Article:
But before we headed to this book-filled wonderland, we got a whirlwind tour of our neighborhood full of tidbits of information and the sights of Dublin including the saucy statue of Molly Malone, known more correctly as The Tart with the Cart. Finn did his best to mimic her stoic, gazing-far-off-in-the-distance look.

molly malone, dublin, ireland

Then he found a more comfortable perch. The statue is now known as The Buxom Beauty with a Beastie, or The Finn-Infested Floozy. Take your pick.

molly malone, dublin, ireland

And Onto Those Books

As an alumnus of Trinity College (sooooo jealous!!), Helen has magic powers: she can get people into the Trinity College Library for free. Mr Husband and I later discovered another way to get into the library for free, but unless you’re quite fast and can play it cool, I don’t recommend it.

The library houses the illuminated manuscript, The Book of Kells, but to be honest unless you happen to be there on a day an amazing page is on display, it’s a tiny bit disappointing (if you’re interested in fancy books, I’ll share a better option with you in a couple weeks). For me though, the highlight was the library itself.

trinity college library, dublin, ireland

Honey, I’m home!

You’ve probably seen gobs of pictures of the Trinity College Library’s Long Room, which consists of two tall stories of books, books, and more books . Of course, with our own private tour guide, we learned the library used to only be one story, but they needed more room for more books and so threw another story onto the library.

trinity college library, dublin, ireland

Finn considered moving in here for the week.

Fun tidbit: When we got back to the cottage we noticed a picture on the wall that showed the interior of the library before the second story was added! I have to say the remodel was an impressive improvement.


I thought we’d left all signs of critters behind on Inishmore, but Helen informed us that there were stables near our humble abode and not to be surprised if we see kids racing in pony-drawn carts on weekend evenings. She wasn’t wrong. One evening we did see a few rascals trotting their cart and pony down a nearby thoroughfare, and sights like this weren’t uncommon…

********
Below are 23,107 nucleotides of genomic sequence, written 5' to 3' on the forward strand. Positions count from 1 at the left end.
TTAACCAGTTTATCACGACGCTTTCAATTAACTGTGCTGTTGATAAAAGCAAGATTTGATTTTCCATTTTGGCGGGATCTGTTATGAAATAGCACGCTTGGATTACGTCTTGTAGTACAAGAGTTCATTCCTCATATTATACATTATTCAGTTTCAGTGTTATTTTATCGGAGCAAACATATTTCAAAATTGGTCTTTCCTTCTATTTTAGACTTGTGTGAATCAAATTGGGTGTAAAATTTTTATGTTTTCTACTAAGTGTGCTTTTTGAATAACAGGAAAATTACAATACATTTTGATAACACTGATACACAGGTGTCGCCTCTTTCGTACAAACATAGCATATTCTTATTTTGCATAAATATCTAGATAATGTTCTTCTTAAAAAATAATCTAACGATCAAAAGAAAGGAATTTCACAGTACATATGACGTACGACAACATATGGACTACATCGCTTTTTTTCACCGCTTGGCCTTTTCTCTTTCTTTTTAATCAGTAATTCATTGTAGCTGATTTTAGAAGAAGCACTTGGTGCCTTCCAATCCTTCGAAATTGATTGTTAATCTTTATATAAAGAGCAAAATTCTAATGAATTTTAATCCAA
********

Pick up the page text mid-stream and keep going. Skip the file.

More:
The only traffic noise we heard from the cottage was the sound of horses’ hooves!

And that is Dublin Day One! What do you think? Next week, Finn will be back with a tour of some ancient wonders and I’ll be back next Wednesday with a little bit of writing-related housekeeping, updates, and an announcement. Hope to see you then!!

Oh, and please please PLEASE be sure to take a minute to vote in Round Two of my book cover survey, if you haven’t done so already. The results are painfully close so every vote matters!!!

Book Cover Survey….VOTE NOW!!!!


Learning to Count and Giant Beehives: Final Day on Inishmore

You don’t go to Ireland expecting fabulous weather, but our first full day on Inishmore (which you can read about here and here) brought AMAZING weather. So amazing that Mr Husband managed to get a sunburn on his cheeks to match the saddle sores on his, um, well, other cheeks.

Unfortunately, our weather luck didn’t hold and we woke up the next day — our last full day on the island — to clouds and rain. Not the weather conditions you want to see when your main mode of transportation is a bicycle.

Still, I wasn’t exactly eager to get back in the saddle. In addition to my own pair of raw lower cheeks, I was now sporting a knee was showing off the full effects of Killer’s attack. Continue reading